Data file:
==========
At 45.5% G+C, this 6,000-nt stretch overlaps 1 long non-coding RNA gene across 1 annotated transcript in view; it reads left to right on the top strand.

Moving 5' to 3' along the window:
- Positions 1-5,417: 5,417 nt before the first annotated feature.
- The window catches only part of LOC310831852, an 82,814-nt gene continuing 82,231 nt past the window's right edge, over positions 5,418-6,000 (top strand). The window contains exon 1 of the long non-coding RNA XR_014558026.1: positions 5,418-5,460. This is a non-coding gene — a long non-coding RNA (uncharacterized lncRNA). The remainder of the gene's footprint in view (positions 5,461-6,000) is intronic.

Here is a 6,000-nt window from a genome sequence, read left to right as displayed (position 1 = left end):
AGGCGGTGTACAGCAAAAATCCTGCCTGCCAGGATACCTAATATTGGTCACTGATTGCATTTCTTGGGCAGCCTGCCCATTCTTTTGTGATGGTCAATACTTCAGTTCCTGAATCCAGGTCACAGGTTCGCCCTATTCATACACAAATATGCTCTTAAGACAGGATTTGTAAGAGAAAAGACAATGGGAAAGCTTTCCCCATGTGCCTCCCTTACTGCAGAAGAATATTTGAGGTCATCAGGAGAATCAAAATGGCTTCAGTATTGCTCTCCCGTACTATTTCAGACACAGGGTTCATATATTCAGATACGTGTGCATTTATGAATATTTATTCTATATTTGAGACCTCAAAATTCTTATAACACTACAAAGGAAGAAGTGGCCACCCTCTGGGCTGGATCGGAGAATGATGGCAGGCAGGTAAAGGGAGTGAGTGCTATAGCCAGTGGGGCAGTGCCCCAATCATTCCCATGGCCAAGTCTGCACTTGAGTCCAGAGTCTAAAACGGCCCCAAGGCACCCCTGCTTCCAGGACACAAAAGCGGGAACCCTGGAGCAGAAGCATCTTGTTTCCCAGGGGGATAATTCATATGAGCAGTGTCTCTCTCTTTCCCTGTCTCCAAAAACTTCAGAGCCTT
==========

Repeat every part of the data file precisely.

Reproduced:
At 45.5% G+C, this 6,000-nt stretch overlaps 1 long non-coding RNA gene across 1 annotated transcript in view; it reads left to right on the top strand.

Moving 5' to 3' along the window:
- Positions 1-5,417: 5,417 nt before the first annotated feature.
- The window catches only part of LOC310831852, an 82,814-nt gene continuing 82,231 nt past the window's right edge, over positions 5,418-6,000 (top strand). The window contains exon 1 of the long non-coding RNA XR_014558026.1: positions 5,418-5,460. This is a non-coding gene — a long non-coding RNA (uncharacterized lncRNA). The remainder of the gene's footprint in view (positions 5,461-6,000) is intronic.

Here is a 6,000-nt window from a genome sequence, read left to right as displayed (position 1 = left end):
AGGCGGTGTACAGCAAAAATCCTGCCTGCCAGGATACCTAATATTGGTCACTGATTGCATTTCTTGGGCAGCCTGCCCATTCTTTTGTGATGGTCAATACTTCAGTTCCTGAATCCAGGTCACAGGTTCGCCCTATTCATACACAAATATGCTCTTAAGACAGGATTTGTAAGAGAAAAGACAATGGGAAAGCTTTCCCCATGTGCCTCCCTTACTGCAGAAGAATATTTGAGGTCATCAGGAGAATCAAAATGGCTTCAGTATTGCTCTCCCGTACTATTTCAGACACAGGGTTCATATATTCAGATACGTGTGCATTTATGAATATTTATTCTATATTTGAGACCTCAAAATTCTTATAACACTACAAAGGAAGAAGTGGCCACCCTCTGGGCTGGATCGGAGAATGATGGCAGGCAGGTAAAGGGAGTGAGTGCTATAGCCAGTGGGGCAGTGCCCCAATCATTCCCATGGCCAAGTCTGCACTTGAGTCCAGAGTCTAAAACGGCCCCAAGGCACCCCTGCTTCCAGGACACAAAAGCGGGAACCCTGGAGCAGAAGCATCTTGTTTCCCAGGGGGATAATTCATATGAGCAGTGTCTCTCTCTTTCCCTGTCTCCAAAAACTTCAGAGCCTT